I saw your blog’s recent article about expatriating to Panama, and thought I would throw in my own 2 cents worth regarding relocation to the Philippines.
There were a bunch of things that made me reach my breaking point and expatriate. In the beginning when I purchased my home here on the tropical island, It was economic.
At first it was the crazy increases in home prices in the US. I had the idea when I left the US in 2004 that I would work a couple years, come back to the desert southwest, and build a self sufficient home. Having spent many years living the American debt, paycheck, endless bills cycle, I had the strong desire to break it and get away from the endless treadmill. I changed my mind when I saw property on a popular real estate broker site go from $10,000 for a bare piece of land without utilities go to $30,000 in two years. In addition I had seen firsthand the economic explosion in Dubai, China and other places around Asia.
At the time I was dating my future wife who is a Filipina. She was open to moving anywhere I as going. I studied Australia, Belize, Macau, and several other countries before deciding on the Philippines. The Philippines has restrictions on foreign land ownership which meant that I was only able to purchase land with my wife’s name on the title. Nothing ensures marital harmony more than knowing that in the event of a split, property will not be divided like the US. In addition there is no divorce law in the Philippines. Buyer beware when looking for a wife here. I married well with a wife who is a dentist and has a nursing degree. She is from a good family.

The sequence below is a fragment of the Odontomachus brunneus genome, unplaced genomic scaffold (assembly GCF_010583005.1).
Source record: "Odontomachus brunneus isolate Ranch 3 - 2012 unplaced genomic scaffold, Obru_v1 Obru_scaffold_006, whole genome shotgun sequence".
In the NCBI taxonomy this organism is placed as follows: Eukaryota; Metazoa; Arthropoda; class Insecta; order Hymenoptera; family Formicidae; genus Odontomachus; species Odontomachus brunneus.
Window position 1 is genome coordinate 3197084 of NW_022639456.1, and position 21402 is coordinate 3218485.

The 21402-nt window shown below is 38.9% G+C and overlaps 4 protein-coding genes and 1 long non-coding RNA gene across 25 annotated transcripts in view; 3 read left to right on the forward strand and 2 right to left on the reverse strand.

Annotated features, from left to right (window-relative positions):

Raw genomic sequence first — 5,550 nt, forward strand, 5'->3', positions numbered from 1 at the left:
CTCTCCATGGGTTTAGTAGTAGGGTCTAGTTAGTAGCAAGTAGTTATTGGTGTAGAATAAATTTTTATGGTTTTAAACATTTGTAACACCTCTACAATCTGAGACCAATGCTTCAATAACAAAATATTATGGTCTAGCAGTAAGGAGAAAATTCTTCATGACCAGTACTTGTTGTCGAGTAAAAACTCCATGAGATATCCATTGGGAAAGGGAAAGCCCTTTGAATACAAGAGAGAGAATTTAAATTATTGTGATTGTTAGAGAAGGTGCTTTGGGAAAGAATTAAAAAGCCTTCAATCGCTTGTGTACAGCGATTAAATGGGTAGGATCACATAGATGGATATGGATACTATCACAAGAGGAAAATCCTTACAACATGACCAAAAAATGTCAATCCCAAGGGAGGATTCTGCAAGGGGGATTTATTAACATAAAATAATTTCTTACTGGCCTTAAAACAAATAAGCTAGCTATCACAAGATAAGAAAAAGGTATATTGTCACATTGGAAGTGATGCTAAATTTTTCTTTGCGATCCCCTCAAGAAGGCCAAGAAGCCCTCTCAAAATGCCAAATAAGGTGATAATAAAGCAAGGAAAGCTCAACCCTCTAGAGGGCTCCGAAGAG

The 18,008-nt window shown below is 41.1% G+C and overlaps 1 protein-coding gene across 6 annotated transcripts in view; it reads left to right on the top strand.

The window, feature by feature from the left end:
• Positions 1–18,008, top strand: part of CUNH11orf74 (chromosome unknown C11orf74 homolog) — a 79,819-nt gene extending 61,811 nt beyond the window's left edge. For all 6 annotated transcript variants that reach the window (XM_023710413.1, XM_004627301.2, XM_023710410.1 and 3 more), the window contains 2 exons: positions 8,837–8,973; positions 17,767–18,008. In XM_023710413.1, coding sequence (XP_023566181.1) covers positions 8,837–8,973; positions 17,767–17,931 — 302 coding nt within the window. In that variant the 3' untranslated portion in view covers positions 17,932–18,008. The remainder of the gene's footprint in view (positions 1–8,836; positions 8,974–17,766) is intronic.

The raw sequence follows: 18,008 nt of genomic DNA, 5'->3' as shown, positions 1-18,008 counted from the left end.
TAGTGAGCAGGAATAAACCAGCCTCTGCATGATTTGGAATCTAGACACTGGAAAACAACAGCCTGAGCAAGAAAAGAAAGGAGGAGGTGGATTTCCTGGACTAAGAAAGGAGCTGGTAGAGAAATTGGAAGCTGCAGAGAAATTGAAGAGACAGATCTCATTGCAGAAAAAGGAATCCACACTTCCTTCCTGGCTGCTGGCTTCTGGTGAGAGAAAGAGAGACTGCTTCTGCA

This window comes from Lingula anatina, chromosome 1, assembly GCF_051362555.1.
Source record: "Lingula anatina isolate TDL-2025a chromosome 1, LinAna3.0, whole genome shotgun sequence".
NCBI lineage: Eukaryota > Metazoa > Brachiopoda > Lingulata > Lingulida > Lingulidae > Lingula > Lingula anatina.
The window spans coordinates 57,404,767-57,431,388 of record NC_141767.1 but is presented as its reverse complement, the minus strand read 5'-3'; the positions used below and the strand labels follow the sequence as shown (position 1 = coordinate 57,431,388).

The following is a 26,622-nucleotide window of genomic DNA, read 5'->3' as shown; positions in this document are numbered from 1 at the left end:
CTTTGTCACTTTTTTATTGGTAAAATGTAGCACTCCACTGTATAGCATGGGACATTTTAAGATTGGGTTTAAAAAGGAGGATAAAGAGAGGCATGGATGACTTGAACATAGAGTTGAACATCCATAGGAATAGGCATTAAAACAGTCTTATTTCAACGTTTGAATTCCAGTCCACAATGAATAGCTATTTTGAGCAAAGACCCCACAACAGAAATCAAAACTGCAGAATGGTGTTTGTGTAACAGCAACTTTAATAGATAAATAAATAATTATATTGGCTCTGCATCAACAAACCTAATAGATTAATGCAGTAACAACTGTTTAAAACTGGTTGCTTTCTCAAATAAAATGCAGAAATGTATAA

I worked my job in the Middle East for several years after that. I had a mortgage at a 10% interest rate. Long term mortgages are a Western concept, so we put a very large amount down and a very short loan. Along the way I lost my Middle Eastern job and ended up back in the US for awhile until I got hired back to the Middle east. It was a wake up call that nothing lasts forever when it comes to jobs or income. The only thing I can be reasonably assured is that a paid for home is mine and cant be taken away nor can I lose it to some bank just because I lose a job for a year or 2. When it comes to being self sufficient the Philippines beats the US hands down. I can afford to be poor here.
When I was in the US, I got a satellite radio subscription and started listening to Glenn Beck. Listening to him I was fully aware of the coming 2008 crash a long time before it happened. I thought it would be worse that it was, so I planned for WROL.
It did not happen. I was planned for full on collapse like the “Crunch” and not for what has transpired these last few years.
I got another job back in the Middle East, which I knew would not be forever. So I planned accordingly. Over two years, I kept thinking, researching, and planning, One thing that kept coming back to me was “Value and Values, Producing real things with real value”. I paid off the mortgage, got rid of the new pickup truck, and bought all the tools needed to open up shop and work for myself.